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Town Troubled by Shooting Death of Teen by Police, Demonstrations

June 17, 1986

TROY, Ohio (AP) _ This city has been rocked by three nights of demonstrations over the death of a teen-ager who was shot 11 times by police, and the protests escalated to a rock- and bottle-throwing fracas in which 24 people were arrested.

″These are really tough times for us. We are not used to this,″ Arthur D. Haddad, service and safety director of the city of about 18,000 people 20 miles north of Dayton, said Tuesday.

″I lived here two years, and I always thought this town was very docile,″ said restaurant owner Steve Hurney.

″It was a nice town, and all of a sudden it broke out. It’s just so strange,″ said Teresa Flory, who works at a restaurant where many high school students hang out.

Police said officers James Fox and Steven Cruea fired 12 shots at 18-year- old Kerry Helton on June 9 when he threatened them with a 4-inch knife in the bedroom of his mother’s house. Helton was hit 11 times.

The officers had been sent to the house because of a report of a fight.

Helton was to have appeared in juvenile court the day after he was shot to face charges he had assaulted a police officer May 24.

About 100 demonstrators, most in their teens and early 20s, congregated Saturday night in the downtown Public Square for a peaceful candlelight vigil.

Placards labeling Troy police ″Killer Cops″ were carried by some of the about 250 people who showed up Sunday, and some signs demanded the ouster of Fox and Cruea. Several people were cited for honking horns unnecessarily and blocking traffic, said Police Chief Charles W. Frank.

The violence came after Monday night’s City Council meeting, when about 40 people packed the chambers and demanded to know why Helton could not have been subdued less violently.

″We understand we don’t know all the facts. At our age all we can feel is rage,″ said Jenny Short, 18. ″But we are not a bunch of crazy kids who want to humiliate the police department.″

Council members refused to answer questions until the investigations are complete. After the meeting, about 100 demonstrators began throwing rocks and bottles, Frank said.

After he read them the state law on riots, Frank gave the protesters five minutes to leave. Then about 70 officers from Troy, Piqua, Tipp City and the Miami County Sheriff’s Department were ordered to break up the crowd.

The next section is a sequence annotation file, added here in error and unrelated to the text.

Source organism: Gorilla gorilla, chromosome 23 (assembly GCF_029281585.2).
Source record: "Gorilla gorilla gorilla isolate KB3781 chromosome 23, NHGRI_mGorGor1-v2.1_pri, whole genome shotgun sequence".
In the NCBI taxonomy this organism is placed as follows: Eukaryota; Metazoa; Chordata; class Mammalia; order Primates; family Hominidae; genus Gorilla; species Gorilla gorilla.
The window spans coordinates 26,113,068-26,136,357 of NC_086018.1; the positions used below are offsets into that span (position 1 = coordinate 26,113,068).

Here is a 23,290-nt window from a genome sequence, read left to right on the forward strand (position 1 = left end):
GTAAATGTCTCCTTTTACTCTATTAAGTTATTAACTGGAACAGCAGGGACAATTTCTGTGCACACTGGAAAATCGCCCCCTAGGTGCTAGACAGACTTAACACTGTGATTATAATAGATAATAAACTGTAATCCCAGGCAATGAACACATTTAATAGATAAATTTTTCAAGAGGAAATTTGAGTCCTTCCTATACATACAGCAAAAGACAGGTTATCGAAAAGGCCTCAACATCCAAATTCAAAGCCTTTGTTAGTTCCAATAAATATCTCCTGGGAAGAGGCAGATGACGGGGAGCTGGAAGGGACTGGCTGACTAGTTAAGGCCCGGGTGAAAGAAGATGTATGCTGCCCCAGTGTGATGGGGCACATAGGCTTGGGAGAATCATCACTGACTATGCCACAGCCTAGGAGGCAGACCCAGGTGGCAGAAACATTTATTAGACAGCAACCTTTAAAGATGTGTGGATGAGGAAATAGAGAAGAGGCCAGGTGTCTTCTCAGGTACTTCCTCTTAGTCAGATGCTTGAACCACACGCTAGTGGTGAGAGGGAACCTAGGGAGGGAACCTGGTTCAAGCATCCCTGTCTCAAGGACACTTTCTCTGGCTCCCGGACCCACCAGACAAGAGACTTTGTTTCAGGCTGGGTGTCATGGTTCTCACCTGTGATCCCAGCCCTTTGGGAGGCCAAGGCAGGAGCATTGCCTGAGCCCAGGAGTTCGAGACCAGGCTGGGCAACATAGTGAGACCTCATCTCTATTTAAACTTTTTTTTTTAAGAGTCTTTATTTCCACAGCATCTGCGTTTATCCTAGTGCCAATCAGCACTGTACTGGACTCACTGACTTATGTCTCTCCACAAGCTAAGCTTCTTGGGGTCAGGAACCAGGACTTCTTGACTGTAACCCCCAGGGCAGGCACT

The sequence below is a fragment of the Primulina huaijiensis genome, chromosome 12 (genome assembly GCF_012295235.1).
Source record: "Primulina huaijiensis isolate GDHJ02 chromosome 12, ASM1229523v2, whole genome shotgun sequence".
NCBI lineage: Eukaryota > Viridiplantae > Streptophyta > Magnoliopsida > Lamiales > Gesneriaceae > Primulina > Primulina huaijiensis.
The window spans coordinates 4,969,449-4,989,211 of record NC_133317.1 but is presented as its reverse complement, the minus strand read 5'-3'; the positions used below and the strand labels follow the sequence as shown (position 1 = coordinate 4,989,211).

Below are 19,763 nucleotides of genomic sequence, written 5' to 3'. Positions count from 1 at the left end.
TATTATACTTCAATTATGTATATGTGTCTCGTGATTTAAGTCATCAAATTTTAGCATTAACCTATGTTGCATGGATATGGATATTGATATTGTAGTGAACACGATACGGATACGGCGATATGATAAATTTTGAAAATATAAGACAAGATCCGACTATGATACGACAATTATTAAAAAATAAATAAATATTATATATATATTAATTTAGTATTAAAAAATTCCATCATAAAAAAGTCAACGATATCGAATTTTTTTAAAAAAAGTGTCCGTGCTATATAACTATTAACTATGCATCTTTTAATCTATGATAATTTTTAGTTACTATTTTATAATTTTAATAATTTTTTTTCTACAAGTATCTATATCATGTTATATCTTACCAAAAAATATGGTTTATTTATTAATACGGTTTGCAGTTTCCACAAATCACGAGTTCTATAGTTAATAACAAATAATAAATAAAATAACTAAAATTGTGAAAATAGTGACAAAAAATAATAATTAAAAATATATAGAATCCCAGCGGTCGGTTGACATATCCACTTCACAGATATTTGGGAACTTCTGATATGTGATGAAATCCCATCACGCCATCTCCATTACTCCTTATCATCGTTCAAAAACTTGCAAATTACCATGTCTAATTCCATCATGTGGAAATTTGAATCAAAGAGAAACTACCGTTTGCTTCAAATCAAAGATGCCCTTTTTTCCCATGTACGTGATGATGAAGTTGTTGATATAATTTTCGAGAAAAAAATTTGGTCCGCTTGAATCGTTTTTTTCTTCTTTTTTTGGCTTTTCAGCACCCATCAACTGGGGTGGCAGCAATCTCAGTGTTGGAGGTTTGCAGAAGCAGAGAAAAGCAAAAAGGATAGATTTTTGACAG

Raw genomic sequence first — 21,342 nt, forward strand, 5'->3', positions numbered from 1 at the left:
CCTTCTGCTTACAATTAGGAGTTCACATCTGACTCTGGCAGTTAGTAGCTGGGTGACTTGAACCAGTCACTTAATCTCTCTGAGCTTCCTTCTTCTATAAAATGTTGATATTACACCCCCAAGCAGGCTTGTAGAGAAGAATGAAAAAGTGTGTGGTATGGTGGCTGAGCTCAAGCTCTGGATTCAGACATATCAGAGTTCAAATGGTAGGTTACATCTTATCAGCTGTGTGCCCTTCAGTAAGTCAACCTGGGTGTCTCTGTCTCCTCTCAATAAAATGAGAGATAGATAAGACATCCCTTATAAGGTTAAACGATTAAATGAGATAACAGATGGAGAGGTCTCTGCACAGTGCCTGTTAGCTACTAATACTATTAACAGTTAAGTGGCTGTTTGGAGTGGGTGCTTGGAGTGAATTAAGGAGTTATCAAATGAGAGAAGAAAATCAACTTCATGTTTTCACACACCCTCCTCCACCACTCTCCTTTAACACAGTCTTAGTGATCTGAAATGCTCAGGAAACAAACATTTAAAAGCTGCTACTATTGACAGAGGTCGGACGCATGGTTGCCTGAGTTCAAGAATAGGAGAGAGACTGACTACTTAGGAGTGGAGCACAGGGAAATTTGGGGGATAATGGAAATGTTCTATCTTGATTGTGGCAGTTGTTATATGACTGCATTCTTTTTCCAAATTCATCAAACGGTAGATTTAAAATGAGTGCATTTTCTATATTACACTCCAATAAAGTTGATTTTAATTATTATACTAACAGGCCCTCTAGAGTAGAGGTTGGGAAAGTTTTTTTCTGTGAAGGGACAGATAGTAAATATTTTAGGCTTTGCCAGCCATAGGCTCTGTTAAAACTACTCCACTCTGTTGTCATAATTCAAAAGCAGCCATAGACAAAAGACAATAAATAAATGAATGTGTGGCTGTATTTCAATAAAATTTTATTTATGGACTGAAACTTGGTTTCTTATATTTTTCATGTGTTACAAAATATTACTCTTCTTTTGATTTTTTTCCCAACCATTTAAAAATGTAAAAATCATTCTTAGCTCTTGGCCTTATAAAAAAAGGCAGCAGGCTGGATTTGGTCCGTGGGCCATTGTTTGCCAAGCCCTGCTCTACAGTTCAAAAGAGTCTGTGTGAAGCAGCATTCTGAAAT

Troy’s last brush with mass violence was in the late 1960s and early 1970s during a series of racial demonstrations that followed years of unrest.

Most of the arrests were for disorderly conduct, Sheriff Luther Dunfee said, although two adults and a juvenile were charged with misdemeanor rioting and at least four others were charged with parole violations.

″I was scared last night. Everything seemed really tense. I was afraid someone was going to get shot,″ said Kathy Jackson, who works at a small grocery store a few doors from the square.

″I think the whole town is really upset,″ Ms. Jackson said. ″You just don’t go out and shoot a boy like that. People every day say, ’Why didn’t they use their billy clubs or shoot him in the leg or something?‴

Steve Hurney, for whom Helton worked as a cook for more than a year, described the youth as tough but well-liked and the best worker he’s ever had.

Fox and Cruea are on leave with pay pending an investigation, but Frank said he thinks they acted properly.

Miami County Prosecutor Jeffrey Welbaum will present the case to a grand jury and has asked prosecutors from neighboring Darke and Shelby counties to review the case to ensure fairness.

″We are going to have to do a lot of soul searching, there’s no doubt about it,″ said Mayor Douglas A. Campbell.

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